Juha-Matti Tapio wrote:
When SpamAssassin 3 was released, although it contained code to verify SPF, it did not add spam points to messages that failed SPF, and I don't think they subtracted points if it passed, either. So, the initial code was there so that it could be activated (and the points given or taken away could be increased) as SPF became more widespread and the issues with it could be ironed out. Also, I think there are probably a lot of people like myself who are tentatively rolling this out with their own domains by putting "+all" or "?all" in their SPF records.On Fri, Jan 20, 2006 at 12:29:08PM -0800, Joe Emenaker wrote:.. except for the fact that it *dramatically* increases the effectiveness of your RBL's. At present, if a spammer's domain gets blacklisted, they'll just spoof someone else's. SPF will prevent that.Actually I am not sure about the effectiveness either. I grepped a bit around my personal mail server's spamassassin-rejected mails and here are my figures:
Over the next couple of years, as people become convinced that SPF isn't going to completely break all mail delivery, they'll start going to "-all" and the spam filters like SpamAssassin will start treating SPF failures more harshly. But, at present, neither of those things are very widespread. So, I don't expect to start seeing real benefit from SPF for another year or two.
Well, the question I have is: Can SPF give you any additional benefit? To find out, do this. Make a folder of all of the spam that gets *through* your spam filter that also passes SPF. Now, look at the domains they came from and save that list of domains. Now, go to your *caught* spam that passed SPF and get a list of *those* domains. If any domain appears in both lists, then you could have prevented the one that got through your spam filter (provided that it arrived after your caught one), because you could have used a personal RBL.Permanent rejects: 5069 (12+ points) - SPF ok: 68 - SPF failed: 38Temporary rejects: 2105 (7+ points)- SPF ok: 58 - SPF failed: 5 Though my mail load is propably not at all demographic and these figures should be taken with a grain of salt. But at least in my example more spam passes SPF-test than fails it and failures start to correlate with spamminess only when it is otherwise obvious that the message is spam.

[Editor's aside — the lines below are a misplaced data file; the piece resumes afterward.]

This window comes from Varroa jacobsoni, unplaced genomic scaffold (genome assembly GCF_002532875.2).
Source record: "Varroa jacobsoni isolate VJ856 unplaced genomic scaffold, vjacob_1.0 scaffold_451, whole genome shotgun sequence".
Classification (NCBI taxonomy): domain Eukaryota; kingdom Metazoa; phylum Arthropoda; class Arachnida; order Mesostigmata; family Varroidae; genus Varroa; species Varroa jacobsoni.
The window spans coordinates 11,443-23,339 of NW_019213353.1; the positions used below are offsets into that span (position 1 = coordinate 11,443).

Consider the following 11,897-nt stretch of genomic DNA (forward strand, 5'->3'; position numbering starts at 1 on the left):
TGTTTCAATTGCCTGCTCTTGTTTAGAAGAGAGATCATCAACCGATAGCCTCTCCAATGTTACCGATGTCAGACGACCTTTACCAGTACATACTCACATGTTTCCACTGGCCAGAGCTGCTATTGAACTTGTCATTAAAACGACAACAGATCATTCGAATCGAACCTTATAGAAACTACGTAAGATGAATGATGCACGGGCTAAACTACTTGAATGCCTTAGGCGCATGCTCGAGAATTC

Well, the "grand plan" for SPF is that these are going to disappear or become as rare as open relays. As SPF becomes more widespread, the spam filters will be more comfortable with being harsh to SPF-failing messages. As that happens, if you run a mail server... and you want your mail to actually get *delivered*, you'll implement SPF.In essence, SPF would give the spammer "no place to run" when they get found out. I'm honestly curious to see what they do to counter it. My only guess is that they'll have to register a bunch of "throw-away" domains with names like "slk2l2jhldwfhsad9123jn.com", which they use to send out spam for a day and then abandon it.In a couple minutes I can think of at least the following ways to go around that: a) Use any domain that either does not have SPF records or allows any sources.
As far as allowing any sources... I think that, as the number of these dwindles (as did open-relays or open usenet servers), more spammers will start grouping onto fewer and fewer open domains.... and these domains will quickly become blacklisted.
For example I would be really surprised to ever see actually effective SPF-records on debian.org.
b) Use the domain of the ISP of the zombie-machines.
Yeah.... well, zombie machines are, IMO, outside of the scope of SPF. - Joe
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